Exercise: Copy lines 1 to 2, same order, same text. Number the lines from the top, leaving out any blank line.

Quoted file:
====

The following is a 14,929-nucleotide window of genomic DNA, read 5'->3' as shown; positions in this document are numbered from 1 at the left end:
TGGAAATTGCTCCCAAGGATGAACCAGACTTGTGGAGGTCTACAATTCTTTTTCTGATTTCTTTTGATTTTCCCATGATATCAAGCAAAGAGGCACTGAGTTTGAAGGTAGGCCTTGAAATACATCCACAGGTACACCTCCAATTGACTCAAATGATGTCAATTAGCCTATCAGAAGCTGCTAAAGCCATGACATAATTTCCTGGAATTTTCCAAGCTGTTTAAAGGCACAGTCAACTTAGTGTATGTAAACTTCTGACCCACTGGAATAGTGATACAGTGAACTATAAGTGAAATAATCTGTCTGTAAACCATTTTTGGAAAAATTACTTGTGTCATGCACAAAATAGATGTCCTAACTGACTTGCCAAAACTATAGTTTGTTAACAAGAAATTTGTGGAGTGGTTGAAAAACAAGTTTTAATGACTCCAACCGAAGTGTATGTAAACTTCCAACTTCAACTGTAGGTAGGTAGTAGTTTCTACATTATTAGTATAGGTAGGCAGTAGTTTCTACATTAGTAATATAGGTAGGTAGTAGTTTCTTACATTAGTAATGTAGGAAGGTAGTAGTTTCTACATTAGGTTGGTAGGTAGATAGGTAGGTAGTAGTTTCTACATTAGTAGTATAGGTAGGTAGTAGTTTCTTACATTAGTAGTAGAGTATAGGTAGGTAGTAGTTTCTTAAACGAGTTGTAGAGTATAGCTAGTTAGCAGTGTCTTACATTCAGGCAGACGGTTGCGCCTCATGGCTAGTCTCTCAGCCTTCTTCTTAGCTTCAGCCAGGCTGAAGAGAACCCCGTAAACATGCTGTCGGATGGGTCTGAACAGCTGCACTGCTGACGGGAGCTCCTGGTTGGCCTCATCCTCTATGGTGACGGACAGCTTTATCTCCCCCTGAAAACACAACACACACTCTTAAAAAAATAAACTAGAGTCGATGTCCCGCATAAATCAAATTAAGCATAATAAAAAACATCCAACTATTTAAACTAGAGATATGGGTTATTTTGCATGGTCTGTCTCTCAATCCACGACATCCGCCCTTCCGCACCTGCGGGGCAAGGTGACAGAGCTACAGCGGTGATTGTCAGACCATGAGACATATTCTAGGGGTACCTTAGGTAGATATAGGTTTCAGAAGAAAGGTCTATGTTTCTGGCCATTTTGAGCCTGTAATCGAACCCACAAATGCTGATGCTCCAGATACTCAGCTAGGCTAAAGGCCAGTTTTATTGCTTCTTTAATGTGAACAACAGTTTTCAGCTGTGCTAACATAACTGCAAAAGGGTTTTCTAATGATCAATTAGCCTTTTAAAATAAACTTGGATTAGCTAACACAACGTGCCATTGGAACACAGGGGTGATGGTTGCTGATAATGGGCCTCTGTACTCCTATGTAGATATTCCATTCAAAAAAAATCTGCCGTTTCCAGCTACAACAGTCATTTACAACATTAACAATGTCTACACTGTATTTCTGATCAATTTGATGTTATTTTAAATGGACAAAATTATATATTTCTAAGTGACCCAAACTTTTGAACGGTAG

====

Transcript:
The following is a 14,929-nucleotide window of genomic DNA, read 5'->3' as shown; positions in this document are numbered from 1 at the left end:
TGGAAATTGCTCCCAAGGATGAACCAGACTTGTGGAGGTCTACAATTCTTTTTCTGATTTCTTTTGATTTTCCCATGATATCAAGCAAAGAGGCACTGAGTTTGAAGGTAGGCCTTGAAATACATCCACAGGTACACCTCCAATTGACTCAAATGATGTCAATTAGCCTATCAGAAGCTGCTAAAGCCATGACATAATTTCCTGGAATTTTCCAAGCTGTTTAAAGGCACAGTCAACTTAGTGTATGTAAACTTCTGACCCACTGGAATAGTGATACAGTGAACTATAAGTGAAATAATCTGTCTGTAAACCATTTTTGGAAAAATTACTTGTGTCATGCACAAAATAGATGTCCTAACTGACTTGCCAAAACTATAGTTTGTTAACAAGAAATTTGTGGAGTGGTTGAAAAACAAGTTTTAATGACTCCAACCGAAGTGTATGTAAACTTCCAACTTCAACTGTAGGTAGGTAGTAGTTTCTACATTATTAGTATAGGTAGGCAGTAGTTTCTACATTAGTAATATAGGTAGGTAGTAGTTTCTTACATTAGTAATGTAGGAAGGTAGTAGTTTCTACATTAGGTTGGTAGGTAGATAGGTAGGTAGTAGTTTCTACATTAGTAGTATAGGTAGGTAGTAGTTTCTTACATTAGTAGTAGAGTATAGGTAGGTAGTAGTTTCTTAAACGAGTTGTAGAGTATAGCTAGTTAGCAGTGTCTTACATTCAGGCAGACGGTTGCGCCTCATGGCTAGTCTCTCAGCCTTCTTCTTAGCTTCAGCCAGGCTGAAGAGAACCCCGTAAACATGCTGTCGGATGGGTCTGAACAGCTGCACTGCTGACGGGAGCTCCTGGTTGGCCTCATCCTCTATGGTGACGGACAGCTTTATCTCCCCCTGAAAACACAACACACACTCTTAAAAAAATAAACTAGAGTCGATGTCCCGCATAAATCAAATTAAGCATAATAAAAAACATCCAACTATTTAAACTAGAGATATGGGTTATTTTGCATGGTCTGTCTCTCAATCCACGACATCCGCCCTTCCGCACCTGCGGGGCAAGGTGACAGAGCTACAGCGGTGATTGTCAGACCATGAGACATATTCTAGGGGTACCTTAGGTAGATATAGGTTTCAGAAGAAAGGTCTATGTTTCTGGCCATTTTGAGCCTGTAATCGAACCCACAAATGCTGATGCTCCAGATACTCAGCTAGGCTAAAGGCCAGTTTTATTGCTTCTTTAATGTGAACAACAGTTTTCAGCTGTGCTAACATAACTGCAAAAGGGTTTTCTAATGATCAATTAGCCTTTTAAAATAAACTTGGATTAGCTAACACAACGTGCCATTGGAACACAGGGGTGATGGTTGCTGATAATGGGCCTCTGTACTCCTATGTAGATATTCCATTCAAAAAAAATCTGCCGTTTCCAGCTACAACAGTCATTTACAACATTAACAATGTCTACACTGTATTTCTGATCAATTTGATGTTATTTTAAATGGACAAAATTATATATTTCTAAGTGACCCAAACTTTTGAACGGTAG